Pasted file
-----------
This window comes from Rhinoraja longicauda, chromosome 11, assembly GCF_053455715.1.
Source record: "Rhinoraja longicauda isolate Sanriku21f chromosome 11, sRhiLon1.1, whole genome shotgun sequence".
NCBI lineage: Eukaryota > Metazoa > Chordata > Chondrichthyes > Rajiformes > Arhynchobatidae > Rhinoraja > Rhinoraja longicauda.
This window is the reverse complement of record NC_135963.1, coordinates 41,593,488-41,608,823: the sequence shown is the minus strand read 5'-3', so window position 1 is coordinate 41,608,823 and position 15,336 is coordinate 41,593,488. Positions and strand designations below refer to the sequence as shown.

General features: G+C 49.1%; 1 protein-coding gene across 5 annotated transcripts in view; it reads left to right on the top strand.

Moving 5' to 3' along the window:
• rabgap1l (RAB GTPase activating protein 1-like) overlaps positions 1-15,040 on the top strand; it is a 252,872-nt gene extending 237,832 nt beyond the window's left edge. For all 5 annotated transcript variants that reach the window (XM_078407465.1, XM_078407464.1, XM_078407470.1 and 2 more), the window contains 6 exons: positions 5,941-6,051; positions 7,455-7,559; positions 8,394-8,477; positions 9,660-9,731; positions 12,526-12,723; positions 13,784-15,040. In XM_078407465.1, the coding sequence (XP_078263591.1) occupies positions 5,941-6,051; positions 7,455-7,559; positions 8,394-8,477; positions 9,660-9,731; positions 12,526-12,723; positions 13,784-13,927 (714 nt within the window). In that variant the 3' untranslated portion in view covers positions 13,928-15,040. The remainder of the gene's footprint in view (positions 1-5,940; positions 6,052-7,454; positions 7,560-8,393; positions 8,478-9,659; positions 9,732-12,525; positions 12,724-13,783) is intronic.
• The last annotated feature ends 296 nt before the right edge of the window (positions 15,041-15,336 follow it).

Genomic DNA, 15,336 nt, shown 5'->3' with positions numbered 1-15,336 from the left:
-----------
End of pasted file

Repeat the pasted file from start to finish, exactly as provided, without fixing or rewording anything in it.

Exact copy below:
This window comes from Rhinoraja longicauda, chromosome 11, assembly GCF_053455715.1.
Source record: "Rhinoraja longicauda isolate Sanriku21f chromosome 11, sRhiLon1.1, whole genome shotgun sequence".
NCBI lineage: Eukaryota > Metazoa > Chordata > Chondrichthyes > Rajiformes > Arhynchobatidae > Rhinoraja > Rhinoraja longicauda.
This window is the reverse complement of record NC_135963.1, coordinates 41,593,488-41,608,823: the sequence shown is the minus strand read 5'-3', so window position 1 is coordinate 41,608,823 and position 15,336 is coordinate 41,593,488. Positions and strand designations below refer to the sequence as shown.

General features: G+C 49.1%; 1 protein-coding gene across 5 annotated transcripts in view; it reads left to right on the top strand.

Moving 5' to 3' along the window:
• rabgap1l (RAB GTPase activating protein 1-like) overlaps positions 1-15,040 on the top strand; it is a 252,872-nt gene extending 237,832 nt beyond the window's left edge. For all 5 annotated transcript variants that reach the window (XM_078407465.1, XM_078407464.1, XM_078407470.1 and 2 more), the window contains 6 exons: positions 5,941-6,051; positions 7,455-7,559; positions 8,394-8,477; positions 9,660-9,731; positions 12,526-12,723; positions 13,784-15,040. In XM_078407465.1, the coding sequence (XP_078263591.1) occupies positions 5,941-6,051; positions 7,455-7,559; positions 8,394-8,477; positions 9,660-9,731; positions 12,526-12,723; positions 13,784-13,927 (714 nt within the window). In that variant the 3' untranslated portion in view covers positions 13,928-15,040. The remainder of the gene's footprint in view (positions 1-5,940; positions 6,052-7,454; positions 7,560-8,393; positions 8,478-9,659; positions 9,732-12,525; positions 12,724-13,783) is intronic.
• The last annotated feature ends 296 nt before the right edge of the window (positions 15,041-15,336 follow it).

Genomic DNA, 15,336 nt, shown 5'->3' with positions numbered 1-15,336 from the left: